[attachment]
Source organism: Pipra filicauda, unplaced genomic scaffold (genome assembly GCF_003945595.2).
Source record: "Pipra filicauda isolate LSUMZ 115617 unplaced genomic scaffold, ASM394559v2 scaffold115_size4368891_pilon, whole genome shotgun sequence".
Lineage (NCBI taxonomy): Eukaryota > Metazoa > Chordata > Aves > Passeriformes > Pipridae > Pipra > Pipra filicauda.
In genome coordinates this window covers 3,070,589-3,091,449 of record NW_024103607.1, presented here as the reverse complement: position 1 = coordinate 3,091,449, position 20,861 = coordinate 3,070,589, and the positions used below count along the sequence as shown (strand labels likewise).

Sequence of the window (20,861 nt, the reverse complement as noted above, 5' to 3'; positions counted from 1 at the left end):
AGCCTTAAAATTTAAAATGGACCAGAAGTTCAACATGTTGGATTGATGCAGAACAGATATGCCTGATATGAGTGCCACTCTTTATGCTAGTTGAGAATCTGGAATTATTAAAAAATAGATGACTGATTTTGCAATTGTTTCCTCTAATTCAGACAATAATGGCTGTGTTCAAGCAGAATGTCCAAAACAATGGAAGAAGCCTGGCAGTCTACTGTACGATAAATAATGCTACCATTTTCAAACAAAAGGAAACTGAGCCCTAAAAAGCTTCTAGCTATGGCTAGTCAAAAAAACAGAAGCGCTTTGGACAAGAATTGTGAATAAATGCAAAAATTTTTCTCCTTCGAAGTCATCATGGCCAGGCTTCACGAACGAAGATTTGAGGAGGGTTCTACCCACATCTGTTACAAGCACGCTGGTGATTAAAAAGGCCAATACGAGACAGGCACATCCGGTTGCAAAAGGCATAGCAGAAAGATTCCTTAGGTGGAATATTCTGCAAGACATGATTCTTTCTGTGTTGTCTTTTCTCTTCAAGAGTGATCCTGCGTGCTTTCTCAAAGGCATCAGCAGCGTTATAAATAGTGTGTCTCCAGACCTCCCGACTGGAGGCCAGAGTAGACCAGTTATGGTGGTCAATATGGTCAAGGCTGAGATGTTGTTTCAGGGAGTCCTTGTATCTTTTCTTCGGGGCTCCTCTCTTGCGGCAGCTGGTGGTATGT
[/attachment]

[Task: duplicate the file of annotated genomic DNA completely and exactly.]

Source organism: Pipra filicauda, unplaced genomic scaffold (genome assembly GCF_003945595.2).
Source record: "Pipra filicauda isolate LSUMZ 115617 unplaced genomic scaffold, ASM394559v2 scaffold115_size4368891_pilon, whole genome shotgun sequence".
Lineage (NCBI taxonomy): Eukaryota > Metazoa > Chordata > Aves > Passeriformes > Pipridae > Pipra > Pipra filicauda.
In genome coordinates this window covers 3,070,589-3,091,449 of record NW_024103607.1, presented here as the reverse complement: position 1 = coordinate 3,091,449, position 20,861 = coordinate 3,070,589, and the positions used below count along the sequence as shown (strand labels likewise).

Sequence of the window (20,861 nt, the reverse complement as noted above, 5' to 3'; positions counted from 1 at the left end):
AGCCTTAAAATTTAAAATGGACCAGAAGTTCAACATGTTGGATTGATGCAGAACAGATATGCCTGATATGAGTGCCACTCTTTATGCTAGTTGAGAATCTGGAATTATTAAAAAATAGATGACTGATTTTGCAATTGTTTCCTCTAATTCAGACAATAATGGCTGTGTTCAAGCAGAATGTCCAAAACAATGGAAGAAGCCTGGCAGTCTACTGTACGATAAATAATGCTACCATTTTCAAACAAAAGGAAACTGAGCCCTAAAAAGCTTCTAGCTATGGCTAGTCAAAAAAACAGAAGCGCTTTGGACAAGAATTGTGAATAAATGCAAAAATTTTTCTCCTTCGAAGTCATCATGGCCAGGCTTCACGAACGAAGATTTGAGGAGGGTTCTACCCACATCTGTTACAAGCACGCTGGTGATTAAAAAGGCCAATACGAGACAGGCACATCCGGTTGCAAAAGGCATAGCAGAAAGATTCCTTAGGTGGAATATTCTGCAAGACATGATTCTTTCTGTGTTGTCTTTTCTCTTCAAGAGTGATCCTGCGTGCTTTCTCAAAGGCATCAGCAGCGTTATAAATAGTGTGTCTCCAGACCTCCCGACTGGAGGCCAGAGTAGACCAGTTATGGTGGTCAATATGGTCAAGGCTGAGATGTTGTTTCAGGGAGTCCTTGTATCTTTTCTTCGGGGCTCCTCTCTTGCGGCAGCTGGTGGTATGT